UBC Theses and Dissertations
Age-associated differences in human hematopoietic stem cell proliferation control Hammond, Colin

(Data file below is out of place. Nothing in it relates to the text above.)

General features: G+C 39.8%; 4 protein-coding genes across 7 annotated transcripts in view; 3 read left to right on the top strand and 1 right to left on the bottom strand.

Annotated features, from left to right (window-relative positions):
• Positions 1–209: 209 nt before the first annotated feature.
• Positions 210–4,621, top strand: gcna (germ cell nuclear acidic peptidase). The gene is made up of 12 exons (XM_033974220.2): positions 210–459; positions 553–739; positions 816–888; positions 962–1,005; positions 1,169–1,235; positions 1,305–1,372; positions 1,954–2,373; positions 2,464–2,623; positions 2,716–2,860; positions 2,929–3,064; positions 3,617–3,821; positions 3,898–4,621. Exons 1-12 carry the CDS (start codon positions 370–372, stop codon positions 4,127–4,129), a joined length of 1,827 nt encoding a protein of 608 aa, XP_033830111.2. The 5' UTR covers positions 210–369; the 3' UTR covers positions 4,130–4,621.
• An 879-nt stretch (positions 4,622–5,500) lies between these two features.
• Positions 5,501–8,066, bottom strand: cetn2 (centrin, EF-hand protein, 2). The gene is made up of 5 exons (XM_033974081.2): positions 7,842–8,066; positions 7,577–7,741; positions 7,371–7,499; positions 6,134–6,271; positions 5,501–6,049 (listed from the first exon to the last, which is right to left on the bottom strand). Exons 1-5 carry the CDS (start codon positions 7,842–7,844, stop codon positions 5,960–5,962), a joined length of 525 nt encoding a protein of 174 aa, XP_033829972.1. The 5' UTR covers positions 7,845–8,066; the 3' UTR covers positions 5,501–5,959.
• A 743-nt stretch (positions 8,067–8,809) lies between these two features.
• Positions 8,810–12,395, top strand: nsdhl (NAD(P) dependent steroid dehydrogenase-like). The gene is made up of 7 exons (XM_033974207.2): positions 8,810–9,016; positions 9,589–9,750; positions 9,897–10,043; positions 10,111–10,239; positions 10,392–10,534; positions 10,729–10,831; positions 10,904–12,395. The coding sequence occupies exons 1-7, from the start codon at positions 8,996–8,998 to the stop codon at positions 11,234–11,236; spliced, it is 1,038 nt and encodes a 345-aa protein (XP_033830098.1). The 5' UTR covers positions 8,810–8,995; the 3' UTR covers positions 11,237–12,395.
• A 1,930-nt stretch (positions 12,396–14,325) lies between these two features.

Hematopoietic stem cells (HSCs) comprise a functionally and molecularly heterogeneous population of cells that collectively maintain the lifelong production of mature blood cells. Known developmental changes in their properties include an early postnatal switch from a rapidly cycling high self-renewal state to a quiescent state with an overall reduced self-renewal potential. Additional age-associated alterations in mouse HSC properties have been predicted but these have remained poorly explored in human HSCs. Of recent interest has been the finding that most healthy humans of advancing age possess enlarged clones of normal blood cells marked by somatic mutations in genes commonly involved in hematopoietic malignancies. Together, these findings suggest that altered regulation of HSC cycling may be a feature that develops with advancing age in humans. To examine this possibility, an investigation of the HSC and progenitor compartments in healthy human donors aged 0-69 years was initiated. A first characterization of cells within the HSC-enriched subset characterized by a CD34+CD38-CD45RA-CD90+CD49f+ (CD49f+) phenotype showed that these cells are consistently present from birth to old age at similarly low frequencies. Functional assays showed their long-term and lympho-myeloid differentiation capacity in vitro and in vivo (in transplanted immunodeficient mice) to be similar but indicated a possible increased in vivo supportive requirement with age. Kinetic analyses of individually tracked CD49f+ cells further revealed a strong and progressive aging-related delay in completing their first and subsequent divisions in vitro that was exacerbated when the growth factor stimulus was reduced. Development of a method for simultaneous cell-cycle staging and multiplexed molecular analysis of single CD49f+ cells traced this delay to a mitogen-sensitive G1 elongation which was also evident at slightly later stages of hematopoietic cell differentiation. This delay appeared related to a reduced immediate growth factor-induced activation of AKT and β-catenin obtained in adult cells. These findings point to a newly identified intrinsic and pervasive, aging-related alteration in specific early signaling intermediates that are required to drive G1 progression in HSCs (and their early progeny) and lay the foundation for further analyses of how this regulatory change may impact the acquisition of other aging-related phenotypes in the hematopoietic system.
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